JACKSONVILLE, Fla. – The Duke track and field team saw significant success on day one of the NCAA East Preliminary Round competition in Jacksonville, Fla., Thursday, as graduate student Juliet Bottorff, senior Brian Atkinson and redshirt sophomore Thomas Lang all qualified for the national championship meet with top-12 finishes in each of their respective events.
Adding to Duke’s success, sophomore Anima Banks and junior Abby Farley reached the semifinal round of the 800, freshman Haley Meier advanced in the 1,500 and redshirt sophomore Teddi Maslowski not only set a school record in the 400 hurdles, but also reached the semifinal round of the event.
Lang kick started the action for the Blue Devils in the men’s javelin, placing seventh overall in the event with a mark of 227.00 (69.20) on his first attempt of the competition. Although a significant lightning delay postponed the third flight of the event for nearly three hours, Lang remained composed and calm heading into the competition.
“From a mechanics standpoint, [Tommy] kept throwing away his left side today, but despite that, he was still able to rattle off what I thought was a pretty solid series,” Duke throws coach B.J. Linnenbrink said. “We talked about coming out and smoking one on the first three, and he did it on the first throw. This meet is all about the mental preparation and being able to come out and be ready to take long breaks in between throws. We ended up with a big rain delay today but we kept talking about focusing on the first three throws. He’s in a real good spot mentally right now.”
Lang’s first attempt of the day advanced the Royersford, Pa., native into the final round, and although Lang was unable to improve on his preliminary round best, the mark held up for seventh place, qualifying him for his first national championship. Lang is the sole representative from the ACC to qualify for the meet in the javelin.
“That was really our game plan in attacking this meet, having a strong first throw,” Lang said. “We changed things up the last couple weeks to work towards that. That’s how we went about it today. Luckily things paid off because otherwise it would have been a failed plan of attack. I was really happy. It’s the best I’ve ever opened.”
After the Blue Devils opened the day with a national-qualifying effort, it seemed only appropriate to conclude Thursday in similar fashion. Atkinson, competing in the final men’s track event of the evening, the 10,000, earned his first bid to the NCAA championship after placing 10th in a time of 29:57.49. A product of Melbourne Beach, Fla., Atkinson proved well-conditioned for the humidity that surrounded Hodges Stadium during the race.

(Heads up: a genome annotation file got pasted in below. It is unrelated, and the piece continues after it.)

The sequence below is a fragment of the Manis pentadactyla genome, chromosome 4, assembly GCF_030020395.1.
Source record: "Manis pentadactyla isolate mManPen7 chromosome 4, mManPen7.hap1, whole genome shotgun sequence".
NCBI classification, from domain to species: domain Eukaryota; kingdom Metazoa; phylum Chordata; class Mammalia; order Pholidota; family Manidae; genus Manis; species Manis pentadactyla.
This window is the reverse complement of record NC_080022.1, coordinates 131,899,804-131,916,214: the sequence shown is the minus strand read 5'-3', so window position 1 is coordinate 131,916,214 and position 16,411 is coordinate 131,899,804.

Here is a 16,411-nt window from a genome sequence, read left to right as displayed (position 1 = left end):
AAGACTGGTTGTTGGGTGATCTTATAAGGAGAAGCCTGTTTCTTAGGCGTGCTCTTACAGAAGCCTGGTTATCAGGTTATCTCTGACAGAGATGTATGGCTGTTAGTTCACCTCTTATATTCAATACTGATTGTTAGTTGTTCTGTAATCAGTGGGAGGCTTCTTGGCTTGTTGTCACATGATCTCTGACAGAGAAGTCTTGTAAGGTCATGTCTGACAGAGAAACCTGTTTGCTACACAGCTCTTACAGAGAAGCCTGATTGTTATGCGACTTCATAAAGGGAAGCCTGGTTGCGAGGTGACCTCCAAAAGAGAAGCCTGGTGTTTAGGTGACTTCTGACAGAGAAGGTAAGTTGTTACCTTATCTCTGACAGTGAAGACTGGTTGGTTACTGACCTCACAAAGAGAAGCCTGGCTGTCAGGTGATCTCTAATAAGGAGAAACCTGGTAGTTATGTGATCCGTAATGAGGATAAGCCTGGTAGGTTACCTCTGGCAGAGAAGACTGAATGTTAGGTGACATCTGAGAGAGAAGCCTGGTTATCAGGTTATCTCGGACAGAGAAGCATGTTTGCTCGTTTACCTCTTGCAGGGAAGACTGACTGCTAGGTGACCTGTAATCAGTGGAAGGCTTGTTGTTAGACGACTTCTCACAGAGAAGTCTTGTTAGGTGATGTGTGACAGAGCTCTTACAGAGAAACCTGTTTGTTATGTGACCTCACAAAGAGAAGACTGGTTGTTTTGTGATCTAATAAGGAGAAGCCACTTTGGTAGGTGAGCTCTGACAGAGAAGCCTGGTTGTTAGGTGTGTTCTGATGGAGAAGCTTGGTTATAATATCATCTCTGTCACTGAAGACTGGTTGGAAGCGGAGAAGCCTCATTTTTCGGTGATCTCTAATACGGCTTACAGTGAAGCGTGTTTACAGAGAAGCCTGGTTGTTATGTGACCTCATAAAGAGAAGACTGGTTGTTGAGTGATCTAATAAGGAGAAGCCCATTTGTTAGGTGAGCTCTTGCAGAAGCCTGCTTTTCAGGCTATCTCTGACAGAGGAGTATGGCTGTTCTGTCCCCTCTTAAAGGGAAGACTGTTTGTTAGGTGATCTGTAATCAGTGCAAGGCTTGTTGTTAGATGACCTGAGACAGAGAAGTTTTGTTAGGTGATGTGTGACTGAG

“Brian has done such a good job over the last four years,” said Director of Track and Field Norm Ogilvie. ”This has always been the goal, to make nationals in the 10,000 as a senior. Throughout the four years, he kept working on his weaknesses and always trying to figure out how to close at the end. Tonight he put it all together. He had a great training plan leading up. He was confident. The most important thing was that he was up in the front early, and when the pack moved up a little, he always responded.”
For Atkinson, as a senior, the opportunity to extend his season one more meet was a motivating factor in how he approached the evening’s race.
“I was thinking about, ‘this is it,’” Atkinson said. “I’ve been steadily progressing since freshman year and I thought I really wanted to get to that national level and maybe shoot for an All-American spot. This was my last shot and I thought, ‘What do I have to lose? Let’s go for it.’”
In the women’s 10,000, Bottorff qualified for the national championship with a sixth-place finish after clocking a time of 33:55.49. Bottorff is no stranger to competing at the national level, qualifying for the same meet for the third time in her collegiate career, including winning the NCAA 10,000 in 2012.
Although a lead pack separated itself from the rest of the field, Bottorff calmly tucked herself into the front of the chase group and cruised to her sixth-place finish, not overexerting herself en route to her national-qualifying position.
Thursday’s competition also included numerous preliminary heats of events. Maslowski opened competition on the track for the Blue Devils with a 13th-place finish in the 400 hurdles. The Burgettstown, Pa., native clocked a school record time of 58.35, improving on the previous record that stood since 2002. Maslowski once again opens competition on the track for Duke Friday, competing in the women’s 100 hurdles.
The duo of Farley and Banks moved on in the 800 after placing second and third in their respective heats, automatically qualifying both for the semifinals of the event. Farley, who ran a time of 2:06.51, competes in her first NCAA East Preliminary Round meet while Banks, who finished in 2:06.81, is participating in her second. Both are scheduled to toe the line for the semifinal round of the 800 tomorrow at 7:15 p.m.
Meier continued to post an impressive freshman campaign at 1,500m Thursday after qualifying for the semifinal round of the event with a 16th-place finish. Meier automatically qualified after placing second in her heat in a time of 4:20.35. Meier looks to extend her season with a top-12 performance in the event on Saturday.
The women’s 400 saw freshman Madeline Kopp improve on her own school record in the event, placing fourth in her heat and 24th overall with a time of 53.73. Finishing one hundredth of a second behind the 23rd-place finisher, Kopp narrowly missed qualifying for the next round of competition. Joining Kopp in the 400 was junior Lauren Hansson, who also ran a personal-best time of 54.26, placing her 34th overall.
Sophomore Megan Clark opens the competition for Duke on Friday with the women’s pole vault at 12 p.m.